This article gives a simple introduction to GARCH, its fundamental principles, and offers an Excel spreadsheet for GARCH(1,1).Scroll down to the bottom if you just want to download the spreadsheet, but I encourage you to read this guide so you understand the principles behind GARCH.
Least squares is a fundamental concept in statistics, and is widely used across many fields, including engineering, science, econometrics, and finance. Least squares determines how a dependent variable changes in response to the variation of another variable (call the independent variable).
The difference between the actual and the predicted value is known as the residual. Fitting a modeling involves minimizing the sum of the squares of the residuals.
The least squares approach assumes that the squared error has the same magnitude across the entire data set. This assumption is known as homoskedasticity. But financial data (known as a time series) has periods of high and low volatility, with periods of high volatility often clustering together. This is known as heteroskecadicity.
In reference to modeling fitting, this means the residuals vary in magnitude. Volatility clustering means the data is auto correlated. GARCH is a statistical tool that helps predict the residuals in k data
ARCH means Autoregressive Conditional Heteroskedasiticy and is closely related to GARCH. The simplest method to predict stock volatility is an n day standard deviation, and let’s consider a rolling year with 252 trading days. If we want to predict stock prices for the next day, the mean is usually a safe starting point.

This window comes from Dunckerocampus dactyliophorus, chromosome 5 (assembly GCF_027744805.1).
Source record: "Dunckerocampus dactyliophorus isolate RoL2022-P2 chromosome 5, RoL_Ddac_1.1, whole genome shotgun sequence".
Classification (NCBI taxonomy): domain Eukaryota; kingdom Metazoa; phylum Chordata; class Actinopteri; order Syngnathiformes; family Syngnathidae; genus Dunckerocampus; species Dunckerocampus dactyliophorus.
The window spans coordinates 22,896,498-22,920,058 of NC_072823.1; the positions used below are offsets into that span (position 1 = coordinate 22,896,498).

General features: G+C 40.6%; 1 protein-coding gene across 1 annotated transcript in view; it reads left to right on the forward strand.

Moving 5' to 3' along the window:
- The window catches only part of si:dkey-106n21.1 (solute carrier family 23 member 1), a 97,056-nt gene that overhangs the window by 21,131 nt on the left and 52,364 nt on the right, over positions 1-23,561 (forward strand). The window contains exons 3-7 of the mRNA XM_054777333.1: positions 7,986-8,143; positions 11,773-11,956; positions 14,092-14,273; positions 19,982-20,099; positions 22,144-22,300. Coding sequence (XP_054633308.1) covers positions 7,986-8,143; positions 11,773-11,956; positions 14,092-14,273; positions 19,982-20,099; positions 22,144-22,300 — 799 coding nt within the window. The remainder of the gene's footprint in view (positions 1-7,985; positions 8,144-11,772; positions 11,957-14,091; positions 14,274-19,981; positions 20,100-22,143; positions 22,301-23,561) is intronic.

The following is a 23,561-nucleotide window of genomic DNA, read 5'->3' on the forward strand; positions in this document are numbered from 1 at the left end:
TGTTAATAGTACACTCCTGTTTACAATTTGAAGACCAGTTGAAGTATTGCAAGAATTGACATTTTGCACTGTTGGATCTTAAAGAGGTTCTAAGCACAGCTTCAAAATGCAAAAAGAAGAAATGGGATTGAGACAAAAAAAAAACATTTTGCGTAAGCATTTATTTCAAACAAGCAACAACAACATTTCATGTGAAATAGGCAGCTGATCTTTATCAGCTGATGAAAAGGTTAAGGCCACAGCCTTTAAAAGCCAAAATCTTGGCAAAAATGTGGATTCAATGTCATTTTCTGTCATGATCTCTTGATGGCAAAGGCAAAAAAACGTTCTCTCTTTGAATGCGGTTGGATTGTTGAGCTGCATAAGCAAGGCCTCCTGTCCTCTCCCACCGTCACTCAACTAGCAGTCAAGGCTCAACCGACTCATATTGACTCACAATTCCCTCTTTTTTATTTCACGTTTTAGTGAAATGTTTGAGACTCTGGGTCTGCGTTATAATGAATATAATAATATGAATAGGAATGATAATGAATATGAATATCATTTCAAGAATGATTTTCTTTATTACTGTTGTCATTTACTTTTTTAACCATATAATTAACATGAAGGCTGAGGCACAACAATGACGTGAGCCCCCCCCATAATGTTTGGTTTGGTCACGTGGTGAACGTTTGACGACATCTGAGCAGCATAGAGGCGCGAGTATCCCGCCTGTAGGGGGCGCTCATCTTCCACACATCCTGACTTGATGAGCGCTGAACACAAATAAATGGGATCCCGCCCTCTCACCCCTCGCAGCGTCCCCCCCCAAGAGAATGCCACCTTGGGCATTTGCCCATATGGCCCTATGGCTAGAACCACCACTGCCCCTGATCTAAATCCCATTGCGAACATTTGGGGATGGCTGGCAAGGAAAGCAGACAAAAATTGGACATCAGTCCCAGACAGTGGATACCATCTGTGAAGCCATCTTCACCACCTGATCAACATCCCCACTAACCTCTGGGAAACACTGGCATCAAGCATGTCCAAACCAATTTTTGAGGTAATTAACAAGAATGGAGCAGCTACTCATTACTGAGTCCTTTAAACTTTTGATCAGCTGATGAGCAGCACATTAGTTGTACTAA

But the mean treats each day with the same weight. Giving the recent past more significance is more logical, with perhaps an exponential weighted average being a better method to predict tomorrow’s stock price.
However, this method does not capture any data older than a year, and the weighting is rather arbitrary. The ARCH model, however, varies weights on each residual such that the best fit is obtained. The GARCH (General Autoregressive Conditional Heteroscedasiticy) is similar, but gives recent data more significance.
The GARCH(p,q) model has two characteristic parameters; p is the number of GARCH terms and q is the number of ARCH terms. GARCH(1,1) is defined by the following equation.
h is variance, ε is the residual squared, t denotes time. ω, α and β are empirical parameters determined by maximum likelihood estimation. The equation tells us that tomorrow’s variance is a function of
- today’s squared residual,
- today’s variance,
- the weighted average long-term variance
GARCH(1,1) captures only once square residual and one square variance.
This is not a magic wand, and financial analysts should be use the approach with a high degree of caution. Given the appropriate circumstance, the predicted variance can greatly differ from the actual variance. Techniques such as the Ljung box text are used to determine if any autocorrelation remains in the residuals.
Several researchers have highlighted deficiencies in GARCH(1,1) models, including its failure to predict the volatility in the S&P500 more accurately than other methods.
GARCH in Excel
This Excel spreadsheet models GARCH(1,1) on time series data. You can use your own data, but the spreadsheet uses the GBP/CAD exchange rate between May 2007 and October 2011 (data obtained using this Forex data downloader spreadsheet). The spreadsheet uses Excel’s Solver for the maximum likelihood estimation, but full instructions are given on its use.